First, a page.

Chapter three combines a passing treatment of how humorous, though tough, are some works by the two brothers: Lawrence, the man of letters and diplomacy, and Gerald, the environmentalist and conservationist. Depending on the mood, the occasion, and the penchant of the writer, humor may turn out to be a very scathing tool, making a laughingstock of its butt. Specific, vivid instances of this have been adduced inter alia in Lawrence’s handling of the funny aura surrounding the growls of protest issuing from the stomach of the Finnish Ambassador’s spouse in Paris as she walked into a chamber with a buffet in it (in Esprit de Corps: Sketches from Diplomatic Life) and Gerald’s mystical ruses hatched around his mother and his account of Lugaretzia that Greek maid (in Marrying off Mother and Other Stories). E. M. Forster’s humorous take on the risible constituents of diplomacy is laid down in conjunction with Lawrence Durrell harping on the deformities of the diplomatic language. In The Game of Life, which constitutes a part of Abinger Harvest, E. M. Forster implicitly qualifies diplomats as those who yearn to debate what we ought to be, not what we ought to encounter, thus hiding behind rhetorical hyperbole and stylistic innuendoes. Diplomatic parlance employs ornate style in the main as an efficacious device to hunt down the arguments produced by the adversarial counterpart. However, this chapter is not set aside for humor only. There is a serious yet somber tracking down of the historical, the hysterical, and the political progression of the Cyprus case in Lawrence Durrell’s Bitter Lemon, an experience proven to be bitter indeed.

Chapter four deals with the major developments in the Faust legend. It went through multiple phases and took different forms in different places over the ages. Initially, that myth revealed man’s unbridled yearning to control most, if not all, things in the universe, including such divine peculiarities as life and death. Originally in Marlowe’s Dr. Faustus, the Faust theme revolved around purely masculine exchanges between the protagonist Dr. Faustus and the devil, Mephistopheles, an attendant on Lucifer. In Milton’s Paradise Lost, the struggle persisted between man and Satan. Gradually the female element, the fair sex, made headway into the Faust saga; Margret (Gretchen) and Helen in Goethe’s Dr. Faustus Parts I and II. Conversely, the female element is pervasive in the American Faust, so much so it overtakes the title of some works in the field as Dr. Rappaccini’s Daughter and The Scarlet Letter. A common denominator linking the Faust figures in general, be they American or continental prototypes, is that the ultimate end has invariably been tragic, whether on account of a diabolical desire to align oneself with the devil, a fallen angel accursed by the divine, using magic as a means to achieve nefarious ends, trying to get over scandalous deeds through devious methods, or harnessing science for reprehensible purposes. A large portion of the research dwells on the inferiority/superiority complex. Satan rebels against God, man attempts to collude with the devil in disobedience to his creator, and man does his level best to affirm his supremacy over his fellow humans and to reign supreme over the poles and the elements.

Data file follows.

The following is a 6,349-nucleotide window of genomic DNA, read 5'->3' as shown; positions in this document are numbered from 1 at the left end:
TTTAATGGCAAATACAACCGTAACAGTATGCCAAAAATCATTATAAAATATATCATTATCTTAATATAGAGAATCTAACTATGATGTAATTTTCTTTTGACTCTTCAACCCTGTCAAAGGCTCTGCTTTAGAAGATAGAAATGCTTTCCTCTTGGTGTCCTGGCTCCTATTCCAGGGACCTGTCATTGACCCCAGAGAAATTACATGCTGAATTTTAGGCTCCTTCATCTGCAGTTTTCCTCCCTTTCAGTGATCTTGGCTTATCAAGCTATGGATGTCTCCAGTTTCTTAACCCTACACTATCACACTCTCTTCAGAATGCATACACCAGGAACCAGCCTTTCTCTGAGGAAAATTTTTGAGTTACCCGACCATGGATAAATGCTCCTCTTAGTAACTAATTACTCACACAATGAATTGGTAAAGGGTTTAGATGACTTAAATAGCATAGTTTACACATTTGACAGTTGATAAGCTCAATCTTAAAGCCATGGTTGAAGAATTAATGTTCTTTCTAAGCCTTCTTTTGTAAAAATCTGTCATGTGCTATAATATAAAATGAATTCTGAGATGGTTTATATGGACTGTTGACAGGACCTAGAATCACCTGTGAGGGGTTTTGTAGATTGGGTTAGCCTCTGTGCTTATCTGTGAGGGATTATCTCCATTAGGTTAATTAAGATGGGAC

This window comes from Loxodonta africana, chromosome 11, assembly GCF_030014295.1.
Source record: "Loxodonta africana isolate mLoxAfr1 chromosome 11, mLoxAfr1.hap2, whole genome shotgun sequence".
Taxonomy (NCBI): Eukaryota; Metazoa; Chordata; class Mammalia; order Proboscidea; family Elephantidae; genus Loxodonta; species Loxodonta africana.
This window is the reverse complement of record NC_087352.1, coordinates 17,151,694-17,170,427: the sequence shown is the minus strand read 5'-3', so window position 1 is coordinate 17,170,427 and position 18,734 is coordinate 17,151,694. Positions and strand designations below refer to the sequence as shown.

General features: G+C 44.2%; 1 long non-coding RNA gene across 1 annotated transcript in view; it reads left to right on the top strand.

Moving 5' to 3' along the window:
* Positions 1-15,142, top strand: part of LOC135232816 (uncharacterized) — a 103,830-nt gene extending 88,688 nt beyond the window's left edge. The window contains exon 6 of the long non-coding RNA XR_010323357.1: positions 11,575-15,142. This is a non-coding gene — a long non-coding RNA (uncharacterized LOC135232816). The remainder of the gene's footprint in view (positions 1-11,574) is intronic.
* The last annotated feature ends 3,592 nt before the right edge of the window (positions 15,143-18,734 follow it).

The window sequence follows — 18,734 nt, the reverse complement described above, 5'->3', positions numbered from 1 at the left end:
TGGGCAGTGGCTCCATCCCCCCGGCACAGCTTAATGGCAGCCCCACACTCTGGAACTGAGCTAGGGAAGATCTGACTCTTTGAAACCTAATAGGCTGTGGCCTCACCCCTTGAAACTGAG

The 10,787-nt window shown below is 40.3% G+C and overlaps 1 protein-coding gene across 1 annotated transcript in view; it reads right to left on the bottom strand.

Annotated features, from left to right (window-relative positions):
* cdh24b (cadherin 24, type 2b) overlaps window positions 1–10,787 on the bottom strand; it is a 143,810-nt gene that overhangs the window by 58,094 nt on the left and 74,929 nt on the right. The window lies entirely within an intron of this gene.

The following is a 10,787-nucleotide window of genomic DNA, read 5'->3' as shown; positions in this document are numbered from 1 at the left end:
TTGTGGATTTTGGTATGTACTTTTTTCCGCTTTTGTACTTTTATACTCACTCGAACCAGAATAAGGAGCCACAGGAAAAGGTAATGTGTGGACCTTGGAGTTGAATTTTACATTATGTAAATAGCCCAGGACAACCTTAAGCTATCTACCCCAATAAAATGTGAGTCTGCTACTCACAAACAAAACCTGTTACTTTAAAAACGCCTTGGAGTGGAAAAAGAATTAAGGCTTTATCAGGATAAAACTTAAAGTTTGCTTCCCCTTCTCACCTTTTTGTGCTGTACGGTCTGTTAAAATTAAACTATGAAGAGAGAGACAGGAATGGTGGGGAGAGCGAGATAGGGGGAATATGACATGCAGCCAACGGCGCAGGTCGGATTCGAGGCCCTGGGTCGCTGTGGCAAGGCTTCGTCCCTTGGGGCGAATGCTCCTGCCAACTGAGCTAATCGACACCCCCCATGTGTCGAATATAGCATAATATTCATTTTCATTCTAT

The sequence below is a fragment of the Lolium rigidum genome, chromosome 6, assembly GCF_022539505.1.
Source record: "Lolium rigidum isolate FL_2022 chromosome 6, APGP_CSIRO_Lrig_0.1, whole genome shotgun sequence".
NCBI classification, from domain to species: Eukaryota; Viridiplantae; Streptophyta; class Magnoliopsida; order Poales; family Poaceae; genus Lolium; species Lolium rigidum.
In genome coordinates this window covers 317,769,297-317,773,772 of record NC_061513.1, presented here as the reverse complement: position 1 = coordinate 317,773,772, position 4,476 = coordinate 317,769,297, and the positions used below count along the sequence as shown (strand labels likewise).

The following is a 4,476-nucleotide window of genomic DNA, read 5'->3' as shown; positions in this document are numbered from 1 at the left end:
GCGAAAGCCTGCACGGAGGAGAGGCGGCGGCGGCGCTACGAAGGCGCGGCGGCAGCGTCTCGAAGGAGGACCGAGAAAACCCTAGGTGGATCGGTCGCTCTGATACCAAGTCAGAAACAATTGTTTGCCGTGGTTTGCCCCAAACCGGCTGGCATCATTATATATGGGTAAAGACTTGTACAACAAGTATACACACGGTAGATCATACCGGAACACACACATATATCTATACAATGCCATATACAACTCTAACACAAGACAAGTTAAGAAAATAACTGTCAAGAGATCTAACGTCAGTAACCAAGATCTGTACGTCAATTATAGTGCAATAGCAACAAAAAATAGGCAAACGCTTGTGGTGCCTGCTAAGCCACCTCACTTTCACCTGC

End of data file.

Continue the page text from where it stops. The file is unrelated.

Chapter five combines a decent litany of literary oddments, starting with American, proceeding into Arabic, and ending in English works. Henry David Thoreau’s deft usage of the first-person narrator as a character, a persona, even as a person in disguise linked with the employment of the third-person pronoun has been explored in extenso. This has been followed by focusing on the achievements made by another literary giant, the 1988 Egyptian Nobel Prize laureate Naguib Mahfouz, where I zeroed in on some of his lesser known works, especially what I dubbed a specialized dialogue along with translation into English of certain salient texts. From fact and fiction, I stepped into poetry, where I treated the famous narrative poem of Coleridge’s The Rime of the Ancient Mariner. The narrator, a hoary-haired man, managed to impose his tale on the wayfarers, telling them about what happened to that ship and its crew as a result of shooting an awe-inspiring yet innocent albatross. Like the preceding two works, this poem is an insuperable technical success. Analysis of some fragments in the form of academic articles ensued on a piece entitled Shakespeare and the Nature of Man, as well as "The Role of Writing in Laurence Sterns’ Tristram Shandy," where writing is harnessed as a medium to occupy one’s time in doing something useful, beguile others, and prove the writer’s ability to demonstrate his extraordinary creative ability.

Chapter six spells out the difference between a rich person’s action and a poor man who was stripped of the little fortune he managed to amass over the years. Man’s adoration of fortune is innately connected with his entity. The transformation from spirituality to materialism became so visible with Faustus’s selling his soul to the devil in exchange for materialistic gains. As a matter of fact, a drastic shift took place with the motto proclaimed by Erasmus, that Dutch scholar, who asserted that glory was due man rather than God in the highest. My exploration of the prefatorial words with which Jane Austen initiates Pride and Prejudice highlights the irony with which material considerations obviate all other philanthropic values and human morals. Property empowers man and endows him with open and overt options to marry whomever he craves regardless of his base stock. The nexus between man’s estate and women’s eagerness to be consorted with him is inexhaustible in a secular society. In George Eliot’s Silas Marner, the unexpected disappearance of the hero’s treasure had the impact of a thunderbolt upon Silas; he lost hope in everything and everybody around him. Only the sudden appearance of Eppie, that little mermaid, at his cottage door consoled him a bit until he regained his senses with the restoration of his money, and the book concluded happily.